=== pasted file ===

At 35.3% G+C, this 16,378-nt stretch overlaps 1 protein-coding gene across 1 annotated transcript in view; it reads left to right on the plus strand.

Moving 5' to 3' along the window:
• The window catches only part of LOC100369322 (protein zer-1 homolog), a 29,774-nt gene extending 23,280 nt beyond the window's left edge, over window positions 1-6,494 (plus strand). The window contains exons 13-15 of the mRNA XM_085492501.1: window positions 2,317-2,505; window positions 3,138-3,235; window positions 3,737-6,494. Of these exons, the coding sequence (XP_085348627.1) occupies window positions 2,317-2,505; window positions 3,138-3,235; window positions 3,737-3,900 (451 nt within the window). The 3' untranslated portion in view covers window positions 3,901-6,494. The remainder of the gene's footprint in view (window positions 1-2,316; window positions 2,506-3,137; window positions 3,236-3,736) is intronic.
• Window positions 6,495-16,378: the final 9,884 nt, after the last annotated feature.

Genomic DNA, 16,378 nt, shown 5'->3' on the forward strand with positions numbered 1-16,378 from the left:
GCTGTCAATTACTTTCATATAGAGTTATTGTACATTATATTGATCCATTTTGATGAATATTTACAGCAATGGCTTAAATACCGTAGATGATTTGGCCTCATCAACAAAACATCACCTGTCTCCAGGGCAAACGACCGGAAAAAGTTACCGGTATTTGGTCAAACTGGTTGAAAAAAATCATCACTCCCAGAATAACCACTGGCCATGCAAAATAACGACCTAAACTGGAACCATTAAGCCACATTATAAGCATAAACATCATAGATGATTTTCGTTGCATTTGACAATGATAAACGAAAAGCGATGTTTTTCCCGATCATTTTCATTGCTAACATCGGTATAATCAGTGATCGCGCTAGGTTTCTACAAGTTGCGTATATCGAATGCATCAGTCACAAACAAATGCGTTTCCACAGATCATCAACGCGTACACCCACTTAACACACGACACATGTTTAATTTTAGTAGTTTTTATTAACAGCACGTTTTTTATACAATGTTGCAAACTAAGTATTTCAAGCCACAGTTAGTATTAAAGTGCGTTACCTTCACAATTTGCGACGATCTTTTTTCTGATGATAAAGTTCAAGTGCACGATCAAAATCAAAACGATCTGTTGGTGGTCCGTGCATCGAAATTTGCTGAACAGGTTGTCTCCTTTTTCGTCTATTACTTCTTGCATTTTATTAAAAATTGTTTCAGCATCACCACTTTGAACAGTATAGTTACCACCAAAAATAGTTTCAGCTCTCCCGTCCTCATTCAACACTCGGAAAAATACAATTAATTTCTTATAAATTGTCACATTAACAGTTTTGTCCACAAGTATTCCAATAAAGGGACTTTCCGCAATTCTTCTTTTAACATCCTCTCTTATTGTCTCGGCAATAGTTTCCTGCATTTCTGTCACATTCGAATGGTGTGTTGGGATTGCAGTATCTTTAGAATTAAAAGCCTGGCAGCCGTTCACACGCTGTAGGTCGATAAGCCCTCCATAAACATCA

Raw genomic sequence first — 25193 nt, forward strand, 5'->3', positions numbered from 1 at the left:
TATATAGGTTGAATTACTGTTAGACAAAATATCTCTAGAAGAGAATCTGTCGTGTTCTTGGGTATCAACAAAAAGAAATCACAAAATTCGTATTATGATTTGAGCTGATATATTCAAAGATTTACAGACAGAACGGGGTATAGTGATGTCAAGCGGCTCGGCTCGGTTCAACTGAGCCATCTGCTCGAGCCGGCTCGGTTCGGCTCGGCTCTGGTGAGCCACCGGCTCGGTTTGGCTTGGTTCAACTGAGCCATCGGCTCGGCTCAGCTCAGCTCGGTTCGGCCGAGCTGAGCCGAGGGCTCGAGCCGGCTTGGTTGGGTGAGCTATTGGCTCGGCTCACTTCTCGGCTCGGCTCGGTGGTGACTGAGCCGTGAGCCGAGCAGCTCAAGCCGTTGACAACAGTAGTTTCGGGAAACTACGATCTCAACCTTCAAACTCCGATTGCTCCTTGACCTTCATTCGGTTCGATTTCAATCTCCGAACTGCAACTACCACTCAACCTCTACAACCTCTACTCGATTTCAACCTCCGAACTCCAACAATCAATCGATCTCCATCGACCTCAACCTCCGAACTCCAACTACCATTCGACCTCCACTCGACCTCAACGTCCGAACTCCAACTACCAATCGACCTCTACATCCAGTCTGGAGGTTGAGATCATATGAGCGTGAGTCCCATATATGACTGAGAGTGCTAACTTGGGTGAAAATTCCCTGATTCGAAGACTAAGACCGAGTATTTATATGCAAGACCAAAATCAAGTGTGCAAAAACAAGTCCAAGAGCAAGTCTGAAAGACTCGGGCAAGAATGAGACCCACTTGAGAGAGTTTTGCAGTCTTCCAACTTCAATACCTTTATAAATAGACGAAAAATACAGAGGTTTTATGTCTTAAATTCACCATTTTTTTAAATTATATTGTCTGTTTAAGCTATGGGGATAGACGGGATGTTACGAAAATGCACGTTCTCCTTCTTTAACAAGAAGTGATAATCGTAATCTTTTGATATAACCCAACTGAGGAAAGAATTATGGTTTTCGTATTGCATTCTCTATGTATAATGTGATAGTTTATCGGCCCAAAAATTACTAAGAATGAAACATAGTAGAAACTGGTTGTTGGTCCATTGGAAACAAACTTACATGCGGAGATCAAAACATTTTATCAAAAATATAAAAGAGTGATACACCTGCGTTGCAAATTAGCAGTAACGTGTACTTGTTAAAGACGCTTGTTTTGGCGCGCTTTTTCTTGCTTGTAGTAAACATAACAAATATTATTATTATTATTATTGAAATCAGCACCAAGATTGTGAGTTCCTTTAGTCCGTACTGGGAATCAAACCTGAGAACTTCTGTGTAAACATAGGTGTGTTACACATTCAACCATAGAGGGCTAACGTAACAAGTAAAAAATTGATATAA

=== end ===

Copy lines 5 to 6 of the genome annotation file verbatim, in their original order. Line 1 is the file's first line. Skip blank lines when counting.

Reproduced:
Genomic DNA, 16,378 nt, shown 5'->3' on the forward strand with positions numbered 1-16,378 from the left:
GCTGTCAATTACTTTCATATAGAGTTATTGTACATTATATTGATCCATTTTGATGAATATTTACAGCAATGGCTTAAATACCGTAGATGATTTGGCCTCATCAACAAAACATCACCTGTCTCCAGGGCAAACGACCGGAAAAAGTTACCGGTATTTGGTCAAACTGGTTGAAAAAAATCATCACTCCCAGAATAACCACTGGCCATGCAAAATAACGACCTAAACTGGAACCATTAAGCCACATTATAAGCATAAACATCATAGATGATTTTCGTTGCATTTGACAATGATAAACGAAAAGCGATGTTTTTCCCGATCATTTTCATTGCTAACATCGGTATAATCAGTGATCGCGCTAGGTTTCTACAAGTTGCGTATATCGAATGCATCAGTCACAAACAAATGCGTTTCCACAGATCATCAACGCGTACACCCACTTAACACACGACACATGTTTAATTTTAGTAGTTTTTATTAACAGCACGTTTTTTATACAATGTTGCAAACTAAGTATTTCAAGCCACAGTTAGTATTAAAGTGCGTTACCTTCACAATTTGCGACGATCTTTTTTCTGATGATAAAGTTCAAGTGCACGATCAAAATCAAAACGATCTGTTGGTGGTCCGTGCATCGAAATTTGCTGAACAGGTTGTCTCCTTTTTCGTCTATTACTTCTTGCATTTTATTAAAAATTGTTTCAGCATCACCACTTTGAACAGTATAGTTACCACCAAAAATAGTTTCAGCTCTCCCGTCCTCATTCAACACTCGGAAAAATACAATTAATTTCTTATAAATTGTCACATTAACAGTTTTGTCCACAAGTATTCCAATAAAGGGACTTTCCGCAATTCTTCTTTTAACATCCTCTCTTATTGTCTCGGCAATAGTTTCCTGCATTTCTGTCACATTCGAATGGTGTGTTGGGATTGCAGTATCTTTAGAATTAAAAGCCTGGCAGCCGTTCACACGCTGTAGGTCGATAAGCCCTCCATAAACATCA